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    Dopamine (DA) is hypothesized to modulate anxiety-like behavior, although the precise role of DA in anxiety behaviors and the complete anxiety network in the brain have yet to be elucidated. Recent data indicate that dopaminergic projections from the ventral tegmental area (VTA) innervate the interpeduncular nucleus (IPN), but how the IPN responds to DA and what role this circuit plays in anxiety-like behavior are unknown. We expressed a genetically encoded G protein-coupled receptor activation-based DA sensor in mouse midbrain to detect DA in IPN slices using fluorescence imaging combined with pharmacology. Next, we selectively inhibited or activated VTA→IPN DAergic inputs via optogenetics during anxiety-like behavior. We used a biophysical approach to characterize DA effects on neural IPN circuits. Site-directed pharmacology was used to test if DA receptors in the IPN can regulate anxiety-like behavior. DA was detected in mouse IPN slices. Silencing/activating VTA→IPN DAergic inputs oppositely modulated anxiety-like behavior. Two neuronal populations in the ventral IPN (vIPN) responded to DA via D1 receptors (D1Rs). vIPN neurons were controlled by a small population of D1R neurons in the caudal IPN that directly respond to VTA DAergic terminal stimulation and innervate the vIPN. IPN infusion of a D1R agonist and antagonist bidirectionally controlled anxiety-like behavior. VTA DA engages D1R-expressing neurons in the caudal IPN that innervate vIPN, thereby amplifying the VTA DA signal to modulate anxiety-like behavior. These data identify a DAergic circuit that mediates anxiety-like behavior through unique IPN microcircuitry. Copyright © 2020 Society of Biological Psychiatry. Published by Elsevier Inc. All rights reserved.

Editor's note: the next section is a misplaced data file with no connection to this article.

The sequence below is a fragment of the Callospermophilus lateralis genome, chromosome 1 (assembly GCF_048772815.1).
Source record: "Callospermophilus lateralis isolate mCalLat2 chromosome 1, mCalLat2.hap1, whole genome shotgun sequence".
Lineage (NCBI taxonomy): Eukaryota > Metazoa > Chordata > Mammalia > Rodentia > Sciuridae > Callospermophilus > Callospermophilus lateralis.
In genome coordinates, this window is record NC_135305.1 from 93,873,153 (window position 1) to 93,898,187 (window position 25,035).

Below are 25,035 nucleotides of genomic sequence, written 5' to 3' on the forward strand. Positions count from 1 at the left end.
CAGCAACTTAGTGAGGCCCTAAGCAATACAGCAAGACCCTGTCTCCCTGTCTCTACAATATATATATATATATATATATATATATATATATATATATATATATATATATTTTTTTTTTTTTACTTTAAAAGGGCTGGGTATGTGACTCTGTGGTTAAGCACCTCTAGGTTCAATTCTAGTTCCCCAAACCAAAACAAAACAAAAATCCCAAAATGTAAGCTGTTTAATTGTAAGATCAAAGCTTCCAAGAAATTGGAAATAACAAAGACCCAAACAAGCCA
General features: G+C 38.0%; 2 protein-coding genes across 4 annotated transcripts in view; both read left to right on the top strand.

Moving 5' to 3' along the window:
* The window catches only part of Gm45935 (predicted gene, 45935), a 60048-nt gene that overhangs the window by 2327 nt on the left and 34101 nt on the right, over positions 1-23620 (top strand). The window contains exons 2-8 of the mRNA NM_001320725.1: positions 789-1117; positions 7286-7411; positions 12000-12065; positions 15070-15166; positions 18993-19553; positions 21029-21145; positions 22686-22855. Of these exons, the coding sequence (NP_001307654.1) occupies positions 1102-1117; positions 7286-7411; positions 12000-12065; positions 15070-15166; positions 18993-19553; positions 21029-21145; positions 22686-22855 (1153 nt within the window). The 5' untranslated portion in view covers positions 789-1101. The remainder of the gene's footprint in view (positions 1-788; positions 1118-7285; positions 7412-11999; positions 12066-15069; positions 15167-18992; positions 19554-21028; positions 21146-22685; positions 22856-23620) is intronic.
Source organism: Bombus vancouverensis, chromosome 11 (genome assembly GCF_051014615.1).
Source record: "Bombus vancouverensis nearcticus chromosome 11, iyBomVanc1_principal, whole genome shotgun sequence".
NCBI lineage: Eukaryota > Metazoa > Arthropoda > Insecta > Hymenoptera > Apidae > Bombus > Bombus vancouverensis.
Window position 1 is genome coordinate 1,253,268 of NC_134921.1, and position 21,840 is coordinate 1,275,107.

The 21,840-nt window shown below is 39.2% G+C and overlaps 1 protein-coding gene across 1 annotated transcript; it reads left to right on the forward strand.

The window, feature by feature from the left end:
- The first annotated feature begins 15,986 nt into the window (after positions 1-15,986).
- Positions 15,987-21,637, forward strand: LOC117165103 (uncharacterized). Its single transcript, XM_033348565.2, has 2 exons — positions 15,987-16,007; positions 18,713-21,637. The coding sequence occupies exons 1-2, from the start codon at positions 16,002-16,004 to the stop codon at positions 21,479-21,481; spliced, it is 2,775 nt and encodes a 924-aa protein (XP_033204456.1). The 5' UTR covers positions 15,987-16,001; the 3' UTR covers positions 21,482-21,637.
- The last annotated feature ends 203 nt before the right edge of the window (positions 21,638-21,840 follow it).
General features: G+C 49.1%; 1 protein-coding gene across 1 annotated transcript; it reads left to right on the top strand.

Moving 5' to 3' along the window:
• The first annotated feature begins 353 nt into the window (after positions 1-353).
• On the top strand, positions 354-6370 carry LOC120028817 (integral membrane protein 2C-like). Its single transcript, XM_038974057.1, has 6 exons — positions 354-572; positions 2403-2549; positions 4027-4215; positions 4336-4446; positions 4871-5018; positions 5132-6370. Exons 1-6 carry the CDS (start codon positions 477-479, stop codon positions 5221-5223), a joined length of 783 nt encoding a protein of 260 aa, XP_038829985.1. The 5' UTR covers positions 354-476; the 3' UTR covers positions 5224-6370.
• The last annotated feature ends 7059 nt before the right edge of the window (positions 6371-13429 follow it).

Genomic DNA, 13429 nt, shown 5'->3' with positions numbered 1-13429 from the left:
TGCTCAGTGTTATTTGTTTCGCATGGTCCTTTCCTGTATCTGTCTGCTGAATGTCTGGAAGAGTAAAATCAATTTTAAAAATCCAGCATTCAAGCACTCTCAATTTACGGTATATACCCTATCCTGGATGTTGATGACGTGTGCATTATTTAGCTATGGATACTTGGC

Steven R DeGroot, Rubing Zhao-Shea, Leeyup Chung, Paul M Klenowski, Fangmiao Sun, Susanna Molas, Paul D Gardner, Yulong Li, Andrew R Tapper. Midbrain Dopamine Controls Anxiety-like Behavior by Engaging Unique Interpeduncular Nucleus Microcircuitry. Biological psychiatry. 2020 Dec 01;88(11):855-866

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    PMID: 32800629

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